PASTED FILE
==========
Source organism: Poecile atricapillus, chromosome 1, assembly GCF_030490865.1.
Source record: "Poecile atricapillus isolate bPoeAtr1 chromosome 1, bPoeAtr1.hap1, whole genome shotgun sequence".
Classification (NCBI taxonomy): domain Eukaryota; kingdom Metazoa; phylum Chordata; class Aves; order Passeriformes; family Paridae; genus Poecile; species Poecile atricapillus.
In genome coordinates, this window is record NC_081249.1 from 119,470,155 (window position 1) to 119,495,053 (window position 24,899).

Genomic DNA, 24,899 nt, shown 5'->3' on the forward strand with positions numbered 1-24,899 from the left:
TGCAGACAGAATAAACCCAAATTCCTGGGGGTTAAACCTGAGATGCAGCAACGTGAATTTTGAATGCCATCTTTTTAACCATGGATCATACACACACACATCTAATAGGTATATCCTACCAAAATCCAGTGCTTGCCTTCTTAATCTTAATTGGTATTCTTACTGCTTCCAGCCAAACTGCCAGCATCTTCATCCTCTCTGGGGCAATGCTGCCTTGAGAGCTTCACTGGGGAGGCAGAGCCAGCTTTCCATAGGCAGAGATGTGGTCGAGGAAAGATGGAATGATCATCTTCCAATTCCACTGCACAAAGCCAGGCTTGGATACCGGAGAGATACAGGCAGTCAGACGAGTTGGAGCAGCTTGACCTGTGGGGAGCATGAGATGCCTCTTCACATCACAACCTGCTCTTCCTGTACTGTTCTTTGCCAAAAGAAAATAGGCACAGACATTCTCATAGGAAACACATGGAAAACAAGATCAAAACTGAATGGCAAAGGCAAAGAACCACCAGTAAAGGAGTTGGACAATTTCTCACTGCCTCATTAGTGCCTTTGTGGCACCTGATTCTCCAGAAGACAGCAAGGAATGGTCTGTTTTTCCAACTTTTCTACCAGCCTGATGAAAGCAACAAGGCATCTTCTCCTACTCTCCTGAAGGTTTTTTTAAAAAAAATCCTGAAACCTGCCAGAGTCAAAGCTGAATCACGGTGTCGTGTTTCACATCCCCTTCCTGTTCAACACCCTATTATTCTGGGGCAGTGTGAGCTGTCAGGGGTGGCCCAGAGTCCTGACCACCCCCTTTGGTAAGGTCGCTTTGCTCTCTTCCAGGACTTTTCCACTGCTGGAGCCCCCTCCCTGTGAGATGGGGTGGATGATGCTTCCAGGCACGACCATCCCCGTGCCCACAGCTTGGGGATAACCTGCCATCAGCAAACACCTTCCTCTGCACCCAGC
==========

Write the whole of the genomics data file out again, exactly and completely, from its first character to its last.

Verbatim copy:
Source organism: Poecile atricapillus, chromosome 1, assembly GCF_030490865.1.
Source record: "Poecile atricapillus isolate bPoeAtr1 chromosome 1, bPoeAtr1.hap1, whole genome shotgun sequence".
Classification (NCBI taxonomy): domain Eukaryota; kingdom Metazoa; phylum Chordata; class Aves; order Passeriformes; family Paridae; genus Poecile; species Poecile atricapillus.
In genome coordinates, this window is record NC_081249.1 from 119,470,155 (window position 1) to 119,495,053 (window position 24,899).

Genomic DNA, 24,899 nt, shown 5'->3' on the forward strand with positions numbered 1-24,899 from the left:
TGCAGACAGAATAAACCCAAATTCCTGGGGGTTAAACCTGAGATGCAGCAACGTGAATTTTGAATGCCATCTTTTTAACCATGGATCATACACACACACATCTAATAGGTATATCCTACCAAAATCCAGTGCTTGCCTTCTTAATCTTAATTGGTATTCTTACTGCTTCCAGCCAAACTGCCAGCATCTTCATCCTCTCTGGGGCAATGCTGCCTTGAGAGCTTCACTGGGGAGGCAGAGCCAGCTTTCCATAGGCAGAGATGTGGTCGAGGAAAGATGGAATGATCATCTTCCAATTCCACTGCACAAAGCCAGGCTTGGATACCGGAGAGATACAGGCAGTCAGACGAGTTGGAGCAGCTTGACCTGTGGGGAGCATGAGATGCCTCTTCACATCACAACCTGCTCTTCCTGTACTGTTCTTTGCCAAAAGAAAATAGGCACAGACATTCTCATAGGAAACACATGGAAAACAAGATCAAAACTGAATGGCAAAGGCAAAGAACCACCAGTAAAGGAGTTGGACAATTTCTCACTGCCTCATTAGTGCCTTTGTGGCACCTGATTCTCCAGAAGACAGCAAGGAATGGTCTGTTTTTCCAACTTTTCTACCAGCCTGATGAAAGCAACAAGGCATCTTCTCCTACTCTCCTGAAGGTTTTTTTAAAAAAAATCCTGAAACCTGCCAGAGTCAAAGCTGAATCACGGTGTCGTGTTTCACATCCCCTTCCTGTTCAACACCCTATTATTCTGGGGCAGTGTGAGCTGTCAGGGGTGGCCCAGAGTCCTGACCACCCCCTTTGGTAAGGTCGCTTTGCTCTCTTCCAGGACTTTTCCACTGCTGGAGCCCCCTCCCTGTGAGATGGGGTGGATGATGCTTCCAGGCACGACCATCCCCGTGCCCACAGCTTGGGGATAACCTGCCATCAGCAAACACCTTCCTCTGCACCCAGC